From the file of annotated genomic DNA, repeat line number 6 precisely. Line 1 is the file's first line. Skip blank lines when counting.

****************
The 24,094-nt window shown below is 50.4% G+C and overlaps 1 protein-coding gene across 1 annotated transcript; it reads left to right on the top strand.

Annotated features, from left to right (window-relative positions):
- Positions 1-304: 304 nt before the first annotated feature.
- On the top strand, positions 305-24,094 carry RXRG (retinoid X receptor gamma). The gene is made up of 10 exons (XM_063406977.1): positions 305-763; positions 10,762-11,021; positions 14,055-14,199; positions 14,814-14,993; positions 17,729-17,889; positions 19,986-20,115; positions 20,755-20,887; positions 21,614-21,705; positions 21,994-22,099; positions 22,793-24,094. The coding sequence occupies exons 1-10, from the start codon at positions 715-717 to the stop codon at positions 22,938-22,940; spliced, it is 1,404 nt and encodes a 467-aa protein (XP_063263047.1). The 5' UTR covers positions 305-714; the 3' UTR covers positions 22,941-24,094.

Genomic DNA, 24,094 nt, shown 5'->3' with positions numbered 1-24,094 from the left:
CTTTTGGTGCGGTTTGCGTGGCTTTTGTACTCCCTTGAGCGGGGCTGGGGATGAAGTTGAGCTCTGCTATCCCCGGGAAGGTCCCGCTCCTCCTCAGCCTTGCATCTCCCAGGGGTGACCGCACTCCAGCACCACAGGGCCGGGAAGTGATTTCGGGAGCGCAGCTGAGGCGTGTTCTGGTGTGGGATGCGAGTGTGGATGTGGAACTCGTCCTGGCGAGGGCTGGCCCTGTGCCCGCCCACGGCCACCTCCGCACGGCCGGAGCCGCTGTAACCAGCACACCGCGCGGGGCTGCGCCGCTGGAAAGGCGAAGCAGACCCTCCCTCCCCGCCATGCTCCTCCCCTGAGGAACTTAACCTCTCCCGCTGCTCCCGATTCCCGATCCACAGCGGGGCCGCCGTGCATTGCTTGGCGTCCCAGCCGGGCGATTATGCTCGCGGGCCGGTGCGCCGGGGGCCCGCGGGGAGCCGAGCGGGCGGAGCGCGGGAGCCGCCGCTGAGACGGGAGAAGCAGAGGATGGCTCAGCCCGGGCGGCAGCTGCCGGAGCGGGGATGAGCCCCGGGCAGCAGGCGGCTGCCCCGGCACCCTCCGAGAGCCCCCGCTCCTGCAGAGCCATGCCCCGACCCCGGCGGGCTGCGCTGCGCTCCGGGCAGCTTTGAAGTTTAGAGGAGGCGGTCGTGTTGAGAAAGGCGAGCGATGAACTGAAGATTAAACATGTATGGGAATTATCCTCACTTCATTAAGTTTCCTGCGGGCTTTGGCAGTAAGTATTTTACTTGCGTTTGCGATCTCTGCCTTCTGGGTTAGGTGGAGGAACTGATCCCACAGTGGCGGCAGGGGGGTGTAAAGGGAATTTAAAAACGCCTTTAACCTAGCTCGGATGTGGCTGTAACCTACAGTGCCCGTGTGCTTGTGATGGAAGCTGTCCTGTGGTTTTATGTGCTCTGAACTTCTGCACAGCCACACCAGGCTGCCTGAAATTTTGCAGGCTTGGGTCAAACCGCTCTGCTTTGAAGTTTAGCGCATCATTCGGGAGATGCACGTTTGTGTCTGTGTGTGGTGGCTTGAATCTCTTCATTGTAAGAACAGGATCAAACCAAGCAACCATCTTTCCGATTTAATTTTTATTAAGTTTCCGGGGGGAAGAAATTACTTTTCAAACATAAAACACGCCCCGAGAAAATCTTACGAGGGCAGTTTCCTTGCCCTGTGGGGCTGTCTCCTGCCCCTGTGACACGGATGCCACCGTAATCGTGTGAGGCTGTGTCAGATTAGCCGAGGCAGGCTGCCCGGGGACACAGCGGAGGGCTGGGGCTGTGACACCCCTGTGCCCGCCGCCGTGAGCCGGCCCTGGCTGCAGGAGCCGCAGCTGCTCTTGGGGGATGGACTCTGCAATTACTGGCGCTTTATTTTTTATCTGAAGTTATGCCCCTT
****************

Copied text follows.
CTTTTGGTGCGGTTTGCGTGGCTTTTGTACTCCCTTGAGCGGGGCTGGGGATGAAGTTGAGCTCTGCTATCCCCGGGAAGGTCCCGCTCCTCCTCAGCCTTGCATCTCCCAGGGGTGACCGCACTCCAGCACCACAGGGCCGGGAAGTGATTTCGGGAGCGCAGCTGAGGCGTGTTCTGGTGTGGGATGCGAGTGTGGATGTGGAACTCGTCCTGGCGAGGGCTGGCCCTGTGCCCGCCCACGGCCACCTCCGCACGGCCGGAGCCGCTGTAACCAGCACACCGCGCGGGGCTGCGCCGCTGGAAAGGCGAAGCAGACCCTCCCTCCCCGCCATGCTCCTCCCCTGAGGAACTTAACCTCTCCCGCTGCTCCCGATTCCCGATCCACAGCGGGGCCGCCGTGCATTGCTTGGCGTCCCAGCCGGGCGATTATGCTCGCGGGCCGGTGCGCCGGGGGCCCGCGGGGAGCCGAGCGGGCGGAGCGCGGGAGCCGCCGCTGAGACGGGAGAAGCAGAGGATGGCTCAGCCCGGGCGGCAGCTGCCGGAGCGGGGATGAGCCCCGGGCAGCAGGCGGCTGCCCCGGCACCCTCCGAGAGCCCCCGCTCCTGCAGAGCCATGCCCCGACCCCGGCGGGCTGCGCTGCGCTCCGGGCAGCTTTGAAGTTTAGAGGAGGCGGTCGTGTTGAGAAAGGCGAGCGATGAACTGAAGATTAAACATGTATGGGAATTATCCTCACTTCATTAAGTTTCCTGCGGGCTTTGGCAGTAAGTATTTTACTTGCGTTTGCGATCTCTGCCTTCTGGGTTAGGTGGAGGAACTGATCCCACAGTGGCGGCAGGGGGGTGTAAAGGGAATTTAAAAACGCCTTTAACCTAGCTCGGATGTGGCTGTAACCTACAGTGCCCGTGTGCTTGTGATGGAAGCTGTCCTGTGGTTTTATGTGCTCTGAACTTCTGCACAGCCACACCAGGCTGCCTGAAATTTTGCAGGCTTGGGTCAAACCGCTCTGCTTTGAAGTTTAGCGCATCATTCGGGAGATGCACGTTTGTGTCTGTGTGTGGTGGCTTGAATCTCTTCATTGTAAGAACAGGATCAAACCAAGCAACCATCTTTCCGATTTAATTTTTATTAAGTTTCCGGGGGGAAGAAATTACTTTTCAAACATAAAACACGCCCCGAGAAAATCTTACGAGGGCAGTTTCCTTGCCCTGTGGGGCTGTCTCCTGCCCCTGTGACACGGATGCCACCGTAATCGTGTGAGGCTGTGTCAGATTAGCCGAGGCAGGCTGCCCGGGGACACAGCGGAGGGCTGGGGCTGTGACACCCCTGTGCCCGCCGCCGTGAGCCGGCCCTGGCTGCAGGAGCCGCAGCTGCTCTTGGGGGATGGACTCTGCAATTACTGGCGCTTTATTTTTTATCTGAAGTTATGCCCCTT